A Toronto doctor with ties to Tiger Woods has been charged with selling an unapproved drug which can be considered performance-enhancing.
Anthony Galea, 51, was charged Wednesday with selling Actovegin, a drug extracted from calf’s blood, which is illegal for sale in Canada and is banned by the World Anti-Doping Agency if used intravenously.
The RCMP allege Galea intended to treat some of his patients outside Canada with Actovegin, which has not been approved for use in Canada, although it is available and approved in some European countries. Investigators also allege Galea illegally imported and smuggled drugs into Canada. They said these drugs, which are not approved by Health Canada, were administered to patients.
Galea is also alleged to have conspired to export drugs to the U.S.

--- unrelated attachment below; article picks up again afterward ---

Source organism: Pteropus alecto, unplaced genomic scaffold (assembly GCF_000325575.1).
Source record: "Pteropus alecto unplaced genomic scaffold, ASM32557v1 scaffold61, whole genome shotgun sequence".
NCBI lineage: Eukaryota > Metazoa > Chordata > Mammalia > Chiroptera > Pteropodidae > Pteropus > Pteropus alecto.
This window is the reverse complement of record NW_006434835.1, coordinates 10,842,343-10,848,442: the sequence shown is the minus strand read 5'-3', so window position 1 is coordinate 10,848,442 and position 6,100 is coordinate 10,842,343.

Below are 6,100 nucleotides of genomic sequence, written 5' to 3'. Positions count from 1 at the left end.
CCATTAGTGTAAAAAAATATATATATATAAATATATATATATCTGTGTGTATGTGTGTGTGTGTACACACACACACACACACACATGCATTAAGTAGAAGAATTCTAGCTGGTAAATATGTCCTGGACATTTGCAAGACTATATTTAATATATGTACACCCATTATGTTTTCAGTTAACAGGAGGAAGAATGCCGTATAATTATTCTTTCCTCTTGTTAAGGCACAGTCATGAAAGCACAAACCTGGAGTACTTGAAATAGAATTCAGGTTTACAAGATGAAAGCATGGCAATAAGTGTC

In addition, the RCMP said they seized human growth hormones from Galea, which can be legal in some instances in Canada. However, it is banned in sports.
While Actovegin is meant to promote healing, it is also believed to improve stamina and first came to the attention of the anti-doping authorities several years ago when some elite cyclists were found to be using it, according to a report in the New York Times.
A spokesman for the World Anti-Doping Agency said they have tested Actovegin and it does not contain growth hormone or prohibited hormones. However, the agency “closely monitors Actovegin since we are aware of its use in some sports, possibly in conjunction with other substances that may be prohibited,” said WADA spokesman Frederic Donze.
Police allege Galea was getting his supply of Actovegin from Germany and other European nations.